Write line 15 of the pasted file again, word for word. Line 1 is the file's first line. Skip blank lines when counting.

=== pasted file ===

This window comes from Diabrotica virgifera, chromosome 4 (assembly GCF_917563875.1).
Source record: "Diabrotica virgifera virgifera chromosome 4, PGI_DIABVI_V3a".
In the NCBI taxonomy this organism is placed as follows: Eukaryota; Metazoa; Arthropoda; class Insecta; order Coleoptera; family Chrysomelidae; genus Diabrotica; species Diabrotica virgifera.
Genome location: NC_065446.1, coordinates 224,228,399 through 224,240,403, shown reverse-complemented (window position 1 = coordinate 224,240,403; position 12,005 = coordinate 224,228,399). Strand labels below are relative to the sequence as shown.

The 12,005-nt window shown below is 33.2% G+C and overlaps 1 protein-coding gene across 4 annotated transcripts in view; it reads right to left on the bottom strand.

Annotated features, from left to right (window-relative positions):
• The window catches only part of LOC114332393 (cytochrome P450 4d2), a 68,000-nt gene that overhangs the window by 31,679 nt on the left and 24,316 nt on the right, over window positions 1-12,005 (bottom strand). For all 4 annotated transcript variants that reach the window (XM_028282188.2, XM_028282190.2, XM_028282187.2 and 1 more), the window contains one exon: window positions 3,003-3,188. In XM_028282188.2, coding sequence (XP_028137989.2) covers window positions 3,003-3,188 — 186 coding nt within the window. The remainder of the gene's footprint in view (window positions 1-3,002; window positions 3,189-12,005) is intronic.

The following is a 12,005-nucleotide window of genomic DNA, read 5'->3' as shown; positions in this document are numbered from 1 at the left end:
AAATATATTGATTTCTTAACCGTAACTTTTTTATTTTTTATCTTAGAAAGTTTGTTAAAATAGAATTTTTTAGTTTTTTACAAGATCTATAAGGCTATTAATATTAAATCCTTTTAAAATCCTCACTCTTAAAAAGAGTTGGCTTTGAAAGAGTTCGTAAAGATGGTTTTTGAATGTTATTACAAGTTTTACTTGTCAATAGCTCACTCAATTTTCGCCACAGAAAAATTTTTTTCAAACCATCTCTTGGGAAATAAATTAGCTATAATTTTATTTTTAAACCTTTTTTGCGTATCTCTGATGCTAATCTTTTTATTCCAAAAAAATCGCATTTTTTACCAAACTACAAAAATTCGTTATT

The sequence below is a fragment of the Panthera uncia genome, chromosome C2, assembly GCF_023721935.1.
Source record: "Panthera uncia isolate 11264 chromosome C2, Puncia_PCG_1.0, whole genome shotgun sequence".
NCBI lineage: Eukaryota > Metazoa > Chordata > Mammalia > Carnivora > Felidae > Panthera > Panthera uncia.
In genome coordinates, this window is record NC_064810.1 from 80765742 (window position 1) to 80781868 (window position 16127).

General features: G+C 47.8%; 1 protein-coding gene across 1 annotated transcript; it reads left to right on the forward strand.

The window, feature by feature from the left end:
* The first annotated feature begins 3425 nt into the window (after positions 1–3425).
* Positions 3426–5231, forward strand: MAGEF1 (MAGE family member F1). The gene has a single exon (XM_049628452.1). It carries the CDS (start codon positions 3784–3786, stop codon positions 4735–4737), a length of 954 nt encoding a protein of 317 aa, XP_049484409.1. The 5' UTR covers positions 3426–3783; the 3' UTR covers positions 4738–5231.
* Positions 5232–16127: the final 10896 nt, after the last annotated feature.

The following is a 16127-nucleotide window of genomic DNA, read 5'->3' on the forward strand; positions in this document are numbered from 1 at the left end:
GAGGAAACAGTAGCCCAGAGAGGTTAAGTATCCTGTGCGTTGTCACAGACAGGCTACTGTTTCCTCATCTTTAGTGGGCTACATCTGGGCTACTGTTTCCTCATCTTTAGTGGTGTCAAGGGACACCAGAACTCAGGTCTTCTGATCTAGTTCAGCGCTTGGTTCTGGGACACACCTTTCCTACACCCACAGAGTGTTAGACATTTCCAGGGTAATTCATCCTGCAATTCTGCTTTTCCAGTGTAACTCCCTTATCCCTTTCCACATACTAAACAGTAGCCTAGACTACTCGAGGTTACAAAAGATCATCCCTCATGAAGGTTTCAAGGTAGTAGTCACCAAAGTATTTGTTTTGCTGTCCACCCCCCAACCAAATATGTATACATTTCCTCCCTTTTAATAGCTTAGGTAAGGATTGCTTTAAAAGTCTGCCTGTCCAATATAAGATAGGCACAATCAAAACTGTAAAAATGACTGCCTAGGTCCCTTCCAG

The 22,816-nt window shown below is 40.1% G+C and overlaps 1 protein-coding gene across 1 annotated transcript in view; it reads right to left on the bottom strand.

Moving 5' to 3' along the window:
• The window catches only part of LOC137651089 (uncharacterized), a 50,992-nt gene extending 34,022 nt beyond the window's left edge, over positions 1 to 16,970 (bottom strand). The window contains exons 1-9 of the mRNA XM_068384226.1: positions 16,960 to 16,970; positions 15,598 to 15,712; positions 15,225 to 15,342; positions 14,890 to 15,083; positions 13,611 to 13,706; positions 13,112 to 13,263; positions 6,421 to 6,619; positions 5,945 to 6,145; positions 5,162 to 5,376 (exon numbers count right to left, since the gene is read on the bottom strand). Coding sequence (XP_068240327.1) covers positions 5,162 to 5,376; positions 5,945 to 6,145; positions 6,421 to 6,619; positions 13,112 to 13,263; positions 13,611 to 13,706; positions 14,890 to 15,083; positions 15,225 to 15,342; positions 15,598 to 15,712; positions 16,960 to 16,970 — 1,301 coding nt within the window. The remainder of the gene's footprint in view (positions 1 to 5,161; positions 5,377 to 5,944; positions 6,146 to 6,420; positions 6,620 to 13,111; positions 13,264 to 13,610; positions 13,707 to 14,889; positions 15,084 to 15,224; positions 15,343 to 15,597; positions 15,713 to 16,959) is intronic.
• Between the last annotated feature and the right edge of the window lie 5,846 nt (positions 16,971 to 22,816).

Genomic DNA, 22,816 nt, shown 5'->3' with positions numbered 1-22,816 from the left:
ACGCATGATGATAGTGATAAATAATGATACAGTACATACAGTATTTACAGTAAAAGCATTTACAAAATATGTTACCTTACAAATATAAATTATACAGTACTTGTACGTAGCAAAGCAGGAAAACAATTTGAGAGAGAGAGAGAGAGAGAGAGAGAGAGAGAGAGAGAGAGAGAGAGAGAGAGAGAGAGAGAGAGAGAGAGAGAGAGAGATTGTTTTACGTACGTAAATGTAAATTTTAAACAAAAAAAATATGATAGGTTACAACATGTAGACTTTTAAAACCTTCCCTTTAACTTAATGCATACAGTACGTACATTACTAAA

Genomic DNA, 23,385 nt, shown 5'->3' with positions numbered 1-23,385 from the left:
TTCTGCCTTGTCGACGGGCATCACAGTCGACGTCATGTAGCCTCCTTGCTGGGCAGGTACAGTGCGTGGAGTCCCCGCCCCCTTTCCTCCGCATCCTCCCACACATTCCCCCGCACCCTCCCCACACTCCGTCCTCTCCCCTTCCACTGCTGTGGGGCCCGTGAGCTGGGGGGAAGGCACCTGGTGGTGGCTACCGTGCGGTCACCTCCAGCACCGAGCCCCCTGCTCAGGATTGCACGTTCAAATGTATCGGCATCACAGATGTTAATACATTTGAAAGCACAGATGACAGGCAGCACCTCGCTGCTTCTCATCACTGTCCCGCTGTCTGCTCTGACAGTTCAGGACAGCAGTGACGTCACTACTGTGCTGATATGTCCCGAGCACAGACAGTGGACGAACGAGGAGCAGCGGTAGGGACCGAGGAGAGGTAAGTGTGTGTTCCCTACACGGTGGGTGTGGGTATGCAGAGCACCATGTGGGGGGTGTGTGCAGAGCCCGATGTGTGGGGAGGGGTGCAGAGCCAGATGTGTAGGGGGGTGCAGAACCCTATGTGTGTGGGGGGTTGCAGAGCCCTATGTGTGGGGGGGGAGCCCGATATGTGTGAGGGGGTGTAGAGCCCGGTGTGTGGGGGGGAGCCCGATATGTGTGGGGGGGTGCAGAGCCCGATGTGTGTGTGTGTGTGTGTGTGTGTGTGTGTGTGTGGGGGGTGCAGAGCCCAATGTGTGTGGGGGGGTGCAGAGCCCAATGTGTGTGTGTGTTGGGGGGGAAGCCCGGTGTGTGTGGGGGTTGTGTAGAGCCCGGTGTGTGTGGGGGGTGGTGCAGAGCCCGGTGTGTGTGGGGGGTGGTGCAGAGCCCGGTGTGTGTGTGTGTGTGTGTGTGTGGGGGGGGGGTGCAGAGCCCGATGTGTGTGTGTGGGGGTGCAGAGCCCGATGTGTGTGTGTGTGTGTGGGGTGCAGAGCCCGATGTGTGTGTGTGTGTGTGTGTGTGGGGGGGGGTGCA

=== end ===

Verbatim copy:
The window, feature by feature from the left end: